The other cool thing about Snuffle Mats – at least in our house – there is no resource guarding. Perhaps it is because not only do we have three snuffle mats but there is food hidden in all kinds of fun places from low to high.  In bookcases under rugs, inside of blankets, boxes, oh my! My dogs know that there is plenty of food to go around for everyone.  Jade is pretty sneaky toward the end though…  she knows that a certain beagle has a bionic nose – you know – it is his super power because he has been blind his entire life! He might be slow at times but he always knows the obscure places I’ve hidden even just a single kibble. Or maybe a kibble got misplaced and I have to relocate the washing machine or refrigerator because all three dogs refuse to move until that kibble is rescued from it’s hiding place!

Jade searching through the snuffle matt
Jade searching through the snuffle matt

 

Ella searching the snuffle mat
Ella searching the snuffle mat

 

One size fits all - at least for us it does!
One size fits all – at least for us it does!

The snuffle mat is made with a 13″ Pizza Pan that has big holes – not the teeny tiny holes. Be careful – don’t get the little holes. You can also get a drain mat (the thick rubber mats) and cut them to whatever size you want for the mat.  I put three mats down at breakfast and dinner and the dogs are ever so happy. I could even hide the mats – but I don’t. I bury the kibble deep down inside the fleece I think that is enough work for them!

 

References:

The Brain’s SEEKING System

Panksepp, Jaak Affective Neuroscience: The Foundations of Human and Animal Emotions.  New York: Oxford University Press, 1998.

The Science of Emotions: Jaak Panksepp:

Ella: Learning how to play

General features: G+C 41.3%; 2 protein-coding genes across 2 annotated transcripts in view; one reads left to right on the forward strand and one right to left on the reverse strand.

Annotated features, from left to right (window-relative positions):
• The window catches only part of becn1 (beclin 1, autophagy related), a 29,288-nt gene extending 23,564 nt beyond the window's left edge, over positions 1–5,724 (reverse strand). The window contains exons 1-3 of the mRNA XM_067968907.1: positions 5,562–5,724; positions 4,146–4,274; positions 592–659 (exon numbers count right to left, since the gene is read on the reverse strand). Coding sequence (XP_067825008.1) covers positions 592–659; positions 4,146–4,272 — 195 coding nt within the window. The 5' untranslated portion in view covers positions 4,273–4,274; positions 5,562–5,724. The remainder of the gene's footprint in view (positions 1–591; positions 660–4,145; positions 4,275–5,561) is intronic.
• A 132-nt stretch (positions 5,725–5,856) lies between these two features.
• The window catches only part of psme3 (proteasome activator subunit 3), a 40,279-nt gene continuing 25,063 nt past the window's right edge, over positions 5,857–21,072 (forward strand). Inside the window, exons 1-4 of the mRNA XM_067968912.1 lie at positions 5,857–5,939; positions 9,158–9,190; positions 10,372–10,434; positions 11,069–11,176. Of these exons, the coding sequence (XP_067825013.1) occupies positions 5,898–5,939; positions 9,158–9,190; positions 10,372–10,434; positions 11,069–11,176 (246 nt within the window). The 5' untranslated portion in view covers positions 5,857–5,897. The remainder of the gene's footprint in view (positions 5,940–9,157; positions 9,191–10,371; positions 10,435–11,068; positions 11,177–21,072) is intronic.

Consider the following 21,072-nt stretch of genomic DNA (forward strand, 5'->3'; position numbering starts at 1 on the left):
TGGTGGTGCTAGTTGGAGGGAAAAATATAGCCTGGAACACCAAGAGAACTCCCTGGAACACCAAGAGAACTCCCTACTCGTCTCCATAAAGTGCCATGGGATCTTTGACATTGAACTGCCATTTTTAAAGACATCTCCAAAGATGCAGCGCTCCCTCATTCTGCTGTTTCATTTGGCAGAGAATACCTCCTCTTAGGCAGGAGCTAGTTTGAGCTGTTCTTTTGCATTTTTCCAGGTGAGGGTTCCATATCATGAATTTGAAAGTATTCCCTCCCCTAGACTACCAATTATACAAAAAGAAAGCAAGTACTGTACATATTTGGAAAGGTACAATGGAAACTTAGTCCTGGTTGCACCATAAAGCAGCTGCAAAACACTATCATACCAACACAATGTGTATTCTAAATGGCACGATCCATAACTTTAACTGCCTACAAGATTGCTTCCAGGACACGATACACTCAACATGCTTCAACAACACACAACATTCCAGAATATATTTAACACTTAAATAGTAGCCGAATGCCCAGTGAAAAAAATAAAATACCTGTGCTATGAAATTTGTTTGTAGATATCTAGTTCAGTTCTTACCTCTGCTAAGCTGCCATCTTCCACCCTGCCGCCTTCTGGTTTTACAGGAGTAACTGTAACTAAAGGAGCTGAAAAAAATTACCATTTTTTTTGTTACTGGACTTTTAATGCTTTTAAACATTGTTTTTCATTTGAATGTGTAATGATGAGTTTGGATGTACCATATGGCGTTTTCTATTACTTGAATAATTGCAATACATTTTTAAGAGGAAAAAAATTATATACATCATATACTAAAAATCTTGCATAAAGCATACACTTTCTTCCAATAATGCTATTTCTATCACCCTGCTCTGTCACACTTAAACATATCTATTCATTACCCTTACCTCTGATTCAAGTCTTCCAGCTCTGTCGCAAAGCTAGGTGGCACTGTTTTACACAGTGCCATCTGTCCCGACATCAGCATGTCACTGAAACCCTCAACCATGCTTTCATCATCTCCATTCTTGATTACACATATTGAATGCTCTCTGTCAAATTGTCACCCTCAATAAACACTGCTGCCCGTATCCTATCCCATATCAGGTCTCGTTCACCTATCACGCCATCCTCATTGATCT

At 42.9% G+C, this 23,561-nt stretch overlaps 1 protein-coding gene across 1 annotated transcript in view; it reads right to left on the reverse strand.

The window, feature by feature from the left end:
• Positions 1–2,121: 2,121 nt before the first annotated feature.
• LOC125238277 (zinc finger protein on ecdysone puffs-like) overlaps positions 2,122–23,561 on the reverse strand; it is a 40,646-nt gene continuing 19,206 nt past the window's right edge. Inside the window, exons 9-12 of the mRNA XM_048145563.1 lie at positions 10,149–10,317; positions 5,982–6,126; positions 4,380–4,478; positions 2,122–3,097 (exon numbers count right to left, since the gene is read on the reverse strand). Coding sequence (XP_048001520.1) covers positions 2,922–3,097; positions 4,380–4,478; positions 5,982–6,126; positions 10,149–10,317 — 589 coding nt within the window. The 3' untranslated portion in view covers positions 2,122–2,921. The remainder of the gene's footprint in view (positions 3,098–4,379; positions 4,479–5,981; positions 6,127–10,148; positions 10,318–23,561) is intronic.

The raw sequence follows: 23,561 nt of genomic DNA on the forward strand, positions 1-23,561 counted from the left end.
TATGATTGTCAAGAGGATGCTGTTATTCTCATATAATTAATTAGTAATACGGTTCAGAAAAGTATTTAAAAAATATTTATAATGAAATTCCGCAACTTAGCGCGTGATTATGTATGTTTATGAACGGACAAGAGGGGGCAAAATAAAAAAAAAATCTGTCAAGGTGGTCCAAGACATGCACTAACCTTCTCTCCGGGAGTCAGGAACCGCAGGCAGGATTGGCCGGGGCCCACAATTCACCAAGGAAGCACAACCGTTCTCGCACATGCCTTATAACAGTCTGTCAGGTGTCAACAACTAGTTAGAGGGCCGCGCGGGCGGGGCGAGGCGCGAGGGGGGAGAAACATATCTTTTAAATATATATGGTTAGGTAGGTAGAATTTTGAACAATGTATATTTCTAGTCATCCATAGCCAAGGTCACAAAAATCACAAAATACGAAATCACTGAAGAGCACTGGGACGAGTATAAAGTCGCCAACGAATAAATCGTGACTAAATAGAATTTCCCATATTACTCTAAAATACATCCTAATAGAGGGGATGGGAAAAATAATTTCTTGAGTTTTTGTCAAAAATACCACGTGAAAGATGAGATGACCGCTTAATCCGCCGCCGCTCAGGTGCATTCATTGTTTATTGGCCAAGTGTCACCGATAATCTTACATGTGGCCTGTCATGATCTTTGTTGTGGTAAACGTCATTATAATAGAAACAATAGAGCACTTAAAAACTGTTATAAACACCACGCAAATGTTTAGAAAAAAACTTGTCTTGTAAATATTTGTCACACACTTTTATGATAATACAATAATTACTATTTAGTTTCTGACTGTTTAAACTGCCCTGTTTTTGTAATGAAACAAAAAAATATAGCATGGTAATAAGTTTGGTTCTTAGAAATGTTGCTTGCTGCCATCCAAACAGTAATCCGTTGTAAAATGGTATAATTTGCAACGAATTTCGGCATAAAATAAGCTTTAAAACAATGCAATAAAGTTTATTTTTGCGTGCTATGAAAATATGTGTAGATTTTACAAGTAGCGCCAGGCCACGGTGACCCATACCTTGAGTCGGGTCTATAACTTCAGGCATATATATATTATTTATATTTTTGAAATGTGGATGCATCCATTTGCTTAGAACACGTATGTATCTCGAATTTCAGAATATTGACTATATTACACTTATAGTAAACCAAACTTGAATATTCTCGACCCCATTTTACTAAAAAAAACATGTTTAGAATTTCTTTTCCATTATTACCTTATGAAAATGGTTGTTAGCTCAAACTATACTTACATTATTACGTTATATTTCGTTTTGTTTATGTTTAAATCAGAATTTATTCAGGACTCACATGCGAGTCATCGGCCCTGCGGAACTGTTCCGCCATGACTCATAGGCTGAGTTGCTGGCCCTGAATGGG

Ella - love you girl!
Ella – love you girl!

Ella joined our clan in July and fit in right away. Ella accepted Charlie and his blindness without hesitation. It was apparent that Ella trusted Charlie even when he was socially awkward. Ella grew up in a home that was filled with other Cavaliers so when she met Jade she saw a giant beastie of a dog. It didn’t take long for Jade to ease Ella’s fears about her. Ella soon decided that Jade wasn’t scary at all and that Jade hung the moon!

Teaching Ella the basics
Ella arrived knowing how to walk extremely well on a leash and how to stay, but sit and down were new concepts. If there were thought bubbles over Ella’s head at times I swear they would read “isn’t it enough to be beautiful?” or “you want me to do what?” Ella is one of the sweetest and most loving dogs you will ever meet, but learning new skills takes time and creativity on my part. It has been fun to go back to the basics with Ella.

Ella learning how to "down" by modeling Jade's behavior
Ella learning how to “down” by modeling Jade’s behavior

Do you see how hard Ella concentrates? I haven’t had a dog that thought this hard to get something right in a long time!

It has been fun has been watching Jade teach Ella. Jade is very patient  with Ella especially during training moments. If you’ve ever met Jade you know that patience doesn’t come naturally to her!  Words like “overly enthusiastic” or “extremely joyful” or even  “baby Godzilla” have been used to describe Jade. Patient … nope… not a word that typically fits her profile.  So, why do you think she is being patient with Ella?

Jade is teaching Ella and is self-handicapping. Jade can be very sweet and loving when she knows that a person, or a dog, is in need. Jade is patient with Ella because somehow she knows that Ella needs help learning basic cues like sit, down, and leave it. It is cool to watch her teach Ella.

Play is an important part of learning
One of the many wonderful things about dogs is they use play to teach and learn. When Ella met  Jade and Charlie she was shy around both of them.  She became friends with Charlie first and loves to snuggle with him.  It took a little longer before she was completely comfortable around Jade and even longer until she was willing to play with Jade.  These are appropriate activities with each dog because Jade loves to play and Charlie loves to snuggle.

Ella and Charlie - sweet pups
Ella snuggling with Charlie – sweet pups

It took about about three months of Ella living with us for the next story to happen.  Every dog, every home will be different – the key is to be patient and let your new dog find their own comfort zone so that they can find their joy.